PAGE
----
A version of this article was originally published by Supportiv.
A dysfunctional family is characterized by “conflict, misbehavior, or abuse” . Relationships between family members are tense and can be filled with neglect, yelling, and screaming. You might feel forced to happily accept negative treatment.
There’s no open space to express your thoughts and feelings freely. You aren’t able to thrive and feel safe within your own family… And that’s just the tip of the iceberg.
Signs of a Dysfunctional Family
No family acts the same—and all families experience some level of dysfunction. But there are some clear signs you can look for to indicate bigger problems:
Addiction can lead to so many different unhealthy relationships among family members. ’12-Step’ programs, and even government-funded research studies, now recognize the effects addiction can have on the emotional health of a family – even from generation to generation .
Expectations of perfection are wholly unrealistic—they just damage relationships. Families set themselves up for failure and anger by always expecting their kids or relatives to get everything right.
Expecting everything to be perfect puts a lot of pressure on everyone involved. Living with the knowledge you’ll never be good enough for your family’s jacked-up expectations can damage your emotional health in the long term.
Abuse or neglect
Abuse usually indicates active harm like verbal, physical, or violence. Neglect is inactive harm, either physical or emotional: not feeding your child, or withholding love, interest, or attention.
Both abuse and neglect are extremely problematic. Families can get caught in cycles that normalize harmful treatment. Those who grow up in these families then go on to exhibit the same behaviors to their kids, causing a cycle of neglect or abuse .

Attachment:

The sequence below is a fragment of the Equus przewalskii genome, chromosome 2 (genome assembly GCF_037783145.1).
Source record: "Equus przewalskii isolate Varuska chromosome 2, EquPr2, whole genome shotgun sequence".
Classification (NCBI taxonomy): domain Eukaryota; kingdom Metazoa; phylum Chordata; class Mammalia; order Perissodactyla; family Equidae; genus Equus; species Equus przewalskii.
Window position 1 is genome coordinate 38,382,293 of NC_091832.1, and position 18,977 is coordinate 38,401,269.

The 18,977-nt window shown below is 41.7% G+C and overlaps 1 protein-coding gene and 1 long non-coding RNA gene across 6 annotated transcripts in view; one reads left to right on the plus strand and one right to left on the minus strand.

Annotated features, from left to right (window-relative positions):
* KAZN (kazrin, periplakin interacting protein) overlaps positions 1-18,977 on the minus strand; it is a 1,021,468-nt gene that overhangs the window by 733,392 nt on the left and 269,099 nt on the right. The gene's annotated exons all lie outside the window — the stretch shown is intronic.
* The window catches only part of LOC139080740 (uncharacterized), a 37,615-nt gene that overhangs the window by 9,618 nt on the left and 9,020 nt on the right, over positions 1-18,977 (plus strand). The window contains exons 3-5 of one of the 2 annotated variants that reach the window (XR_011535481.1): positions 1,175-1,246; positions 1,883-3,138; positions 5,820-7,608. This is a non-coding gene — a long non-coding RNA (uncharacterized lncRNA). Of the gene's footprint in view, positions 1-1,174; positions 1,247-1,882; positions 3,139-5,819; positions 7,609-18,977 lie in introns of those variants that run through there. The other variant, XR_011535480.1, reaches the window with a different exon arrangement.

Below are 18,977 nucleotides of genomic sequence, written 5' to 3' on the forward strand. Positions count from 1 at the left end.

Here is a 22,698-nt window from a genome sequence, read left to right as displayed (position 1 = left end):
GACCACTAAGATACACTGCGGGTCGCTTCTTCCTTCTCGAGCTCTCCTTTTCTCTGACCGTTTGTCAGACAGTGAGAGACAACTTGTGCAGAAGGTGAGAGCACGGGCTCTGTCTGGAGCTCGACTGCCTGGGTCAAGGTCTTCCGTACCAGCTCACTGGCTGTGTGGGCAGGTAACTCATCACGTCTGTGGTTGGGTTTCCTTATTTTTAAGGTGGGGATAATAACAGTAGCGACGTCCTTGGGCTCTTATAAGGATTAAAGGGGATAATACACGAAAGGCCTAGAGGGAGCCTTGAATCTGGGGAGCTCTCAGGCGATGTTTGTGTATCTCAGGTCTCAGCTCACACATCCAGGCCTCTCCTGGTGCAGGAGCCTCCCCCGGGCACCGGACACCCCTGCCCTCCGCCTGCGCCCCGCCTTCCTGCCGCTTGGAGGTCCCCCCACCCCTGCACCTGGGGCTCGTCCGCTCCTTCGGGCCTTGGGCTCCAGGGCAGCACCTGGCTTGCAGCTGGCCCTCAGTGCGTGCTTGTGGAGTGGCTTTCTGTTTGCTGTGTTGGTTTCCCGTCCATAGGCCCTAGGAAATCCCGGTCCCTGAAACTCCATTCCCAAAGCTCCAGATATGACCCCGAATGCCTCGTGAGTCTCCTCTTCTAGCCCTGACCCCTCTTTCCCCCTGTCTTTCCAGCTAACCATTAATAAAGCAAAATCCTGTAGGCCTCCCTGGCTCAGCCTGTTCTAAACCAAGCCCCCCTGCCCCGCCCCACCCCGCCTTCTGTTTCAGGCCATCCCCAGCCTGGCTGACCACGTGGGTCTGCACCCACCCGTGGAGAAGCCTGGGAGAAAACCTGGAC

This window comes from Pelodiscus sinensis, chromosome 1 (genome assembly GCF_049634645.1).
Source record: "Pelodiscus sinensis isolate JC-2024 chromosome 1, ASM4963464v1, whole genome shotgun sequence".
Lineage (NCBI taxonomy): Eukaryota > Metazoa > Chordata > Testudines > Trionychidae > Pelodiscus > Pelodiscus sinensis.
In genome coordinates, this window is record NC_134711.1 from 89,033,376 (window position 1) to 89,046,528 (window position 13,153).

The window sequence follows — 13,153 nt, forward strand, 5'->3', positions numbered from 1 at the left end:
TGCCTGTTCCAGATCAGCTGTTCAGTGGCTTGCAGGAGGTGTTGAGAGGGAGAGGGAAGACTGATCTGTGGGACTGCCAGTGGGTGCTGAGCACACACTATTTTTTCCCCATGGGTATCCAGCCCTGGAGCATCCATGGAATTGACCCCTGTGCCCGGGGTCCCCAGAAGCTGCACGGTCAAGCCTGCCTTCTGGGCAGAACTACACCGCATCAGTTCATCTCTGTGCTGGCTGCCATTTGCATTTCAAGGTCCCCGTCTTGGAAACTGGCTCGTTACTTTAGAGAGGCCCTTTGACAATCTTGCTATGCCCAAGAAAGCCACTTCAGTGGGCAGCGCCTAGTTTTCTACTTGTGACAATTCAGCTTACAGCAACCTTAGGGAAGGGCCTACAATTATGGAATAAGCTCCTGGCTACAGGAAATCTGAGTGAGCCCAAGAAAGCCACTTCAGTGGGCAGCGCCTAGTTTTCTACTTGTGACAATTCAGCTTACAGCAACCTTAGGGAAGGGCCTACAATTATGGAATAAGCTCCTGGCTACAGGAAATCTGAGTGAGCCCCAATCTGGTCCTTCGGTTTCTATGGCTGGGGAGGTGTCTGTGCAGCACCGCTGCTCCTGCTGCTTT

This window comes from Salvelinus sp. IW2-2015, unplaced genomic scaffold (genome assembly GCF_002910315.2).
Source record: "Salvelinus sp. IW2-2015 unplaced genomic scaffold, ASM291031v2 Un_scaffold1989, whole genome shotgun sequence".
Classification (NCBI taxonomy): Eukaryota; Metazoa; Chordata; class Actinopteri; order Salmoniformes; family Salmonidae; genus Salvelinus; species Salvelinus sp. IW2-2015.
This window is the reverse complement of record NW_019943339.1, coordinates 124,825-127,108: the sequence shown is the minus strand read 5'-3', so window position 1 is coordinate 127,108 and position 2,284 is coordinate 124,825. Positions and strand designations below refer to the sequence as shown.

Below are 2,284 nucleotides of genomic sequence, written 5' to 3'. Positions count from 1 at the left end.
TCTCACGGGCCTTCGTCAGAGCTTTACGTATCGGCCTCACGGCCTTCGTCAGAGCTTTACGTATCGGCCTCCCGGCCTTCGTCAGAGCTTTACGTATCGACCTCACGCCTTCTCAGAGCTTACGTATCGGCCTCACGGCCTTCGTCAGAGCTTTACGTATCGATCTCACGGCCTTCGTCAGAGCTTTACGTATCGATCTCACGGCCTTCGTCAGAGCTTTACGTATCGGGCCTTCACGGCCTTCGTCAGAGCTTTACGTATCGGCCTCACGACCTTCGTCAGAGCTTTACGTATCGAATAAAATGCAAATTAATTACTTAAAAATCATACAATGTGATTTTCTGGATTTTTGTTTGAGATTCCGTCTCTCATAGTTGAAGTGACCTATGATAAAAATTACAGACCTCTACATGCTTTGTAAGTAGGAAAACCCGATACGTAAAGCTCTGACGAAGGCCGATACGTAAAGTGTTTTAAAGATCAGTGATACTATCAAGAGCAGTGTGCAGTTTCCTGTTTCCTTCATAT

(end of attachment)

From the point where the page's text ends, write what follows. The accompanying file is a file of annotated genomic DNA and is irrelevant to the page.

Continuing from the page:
Unpredictability and fear
It’s hard to establish trusting relationships when you live in constant uncertainty or fear.
If you’re never sure how your parents are going to respond, you’re constantly anticipating conflict and can’t express yourself honestly. Instead, you’re just waiting for their next criticisms.
You might even want to avoid things that should be enjoyable, like vacations or holidays.
Dysfunctional family members may be incredibly manipulative with their affection, giving love only when they want something out of you.
Withholding love makes you want to constantly please them, and doesn’t give you the chance to relax and be yourself.
Lack of boundaries
Examples of a lack of boundaries within the family include:
- A controlling parent, who makes life decisions for you and ignores your opinions
- An intimidating parent, who actively discourages you from asserting yourself or even just speaking your mind
- An older child taking on the role of a parent.
No one has their own space. Nobody respects each other’s autonomy. Living like this can lead to unhealthy, codependent relationships later in your life.
Lack of intimacy
Your family doesn’t show many signs of closeness. There is no honest emotional support. Your relations are superficial, rather than emotionally available.